Police responded to a call in July 2017 after Loch scratched her and pulled her hair. She told police Loch had a history of alcoholism. Overman said she did not want to press charges. An officer returned to the home a few hours later and found Loch in the middle of the floor, face down. Police arrested Overman and Loch when they returned to the home because, according to the report, they were both under the influence and accusing each other of starting the incident.

Overman’s daughter said the charges against her mother were later dropped because it was clear Overman was defending herself.

The most recent documented incident of abuse occurred this past Thanksgiving. Loch used his elbow to strike Overman in the face and then left. The bruises were visible to the officer who responded. According to the report, Overman told police that she and Loch had a history of domestic disputes, but that the incidents were not always reported to the police.

Kellie Paradise, a cousin who was visiting Overman during Thanksgiving, heard the incident. She said the abuse in Loch and Overman’s relationship escalated over time from verbal abuse to Loch hitting Overman in places that weren’t easily seen.

“Ranie believed that she could calm him down, and I tried to tell her otherwise,” Paradise said.

Paradise said she had seen pictures and videos documenting Overman’s abuse. She believes that Loch also attempted to strangle Overman at one point by putting his foot on her neck.

“He was not a nice man,” Paradise said.

After the Thanksgiving incident, Overman told Paradise she was going to seek counseling.

She does not know how or why the two ended up at the Courtyard by Marriott in Decatur on the night Overman died.

Brown, with the Partnership Against Domestic Violence, said that when women stay in abusive relationships, it can be hard for other people to understand. Leaving is not always as easy as it seems. Sometimes there’s a financial reason for staying, he said. Other times, there is genuine love left in the relationship. It can lead to a cycle of leaving and returning to abusers that leaves friends feeling apathetic, he said.

“The average domestic violence victim/survivor will leave and return seven or eight times before she stays gone for good,” Brown said.  ” … There is some fatigue that develops in friendships, because not everyone understands that dynamic in those [abusive] relationships.”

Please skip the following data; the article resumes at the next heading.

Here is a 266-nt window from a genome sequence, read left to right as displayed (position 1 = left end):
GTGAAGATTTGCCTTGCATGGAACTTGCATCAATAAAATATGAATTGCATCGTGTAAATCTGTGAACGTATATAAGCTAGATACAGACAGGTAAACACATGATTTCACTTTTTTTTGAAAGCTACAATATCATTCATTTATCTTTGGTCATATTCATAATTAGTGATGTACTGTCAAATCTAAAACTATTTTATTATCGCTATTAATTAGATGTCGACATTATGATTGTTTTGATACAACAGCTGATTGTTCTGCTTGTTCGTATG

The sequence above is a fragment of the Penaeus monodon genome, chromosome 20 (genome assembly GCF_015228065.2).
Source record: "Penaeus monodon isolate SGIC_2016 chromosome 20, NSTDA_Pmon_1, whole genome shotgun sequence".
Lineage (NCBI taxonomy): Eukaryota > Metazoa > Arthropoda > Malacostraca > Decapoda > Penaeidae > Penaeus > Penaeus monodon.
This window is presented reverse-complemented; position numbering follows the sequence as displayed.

He recommends that a friend looking to help someone out of an abusive situation should call the Partnership Against Domestic Violence’s crisis line at 404-873-1766.

“What we will do is offer that family friend some resources. Here are some tactics so you can talk to your friend, so when she’s ready to go, you have a list of resources that are right there and can support that person the best,” he said.

If a friend witnesses an act of abuse, they should call the police, he said.

“If the abuser is trying to kick down the door, there’s nothing we can do for you,” Brown said. “We need you to call the police.”

Burk, with the Women’s Resource Center, says women in an abusive situation can call his organization at 404-688-9436.

“We do have a confidential safe house in DeKalb County,” Burk said. “It’s 32 beds and we provide safe housing for women in that way.”

He said calling the Center can also help women plan their next move.

“What we do is talk to the individual, listen to them, come up with a plan,” he said. “If they are wanting to leave, we will come up with a safety plan to help them leave as safely as they can. They make the best-informed decision based on the information we give them. It’s nonjudgmental. If someone calls and they don’t know what they want to do, at the very least they’ve got someone who can help validate their experiences.”

Overman’s obituary says she was the mother of four girls. Paradise, her cousin, said the youngest girl is 6-years-old.

“She’s now at peace and no longer in pain or in harm’s way,” her obituary says.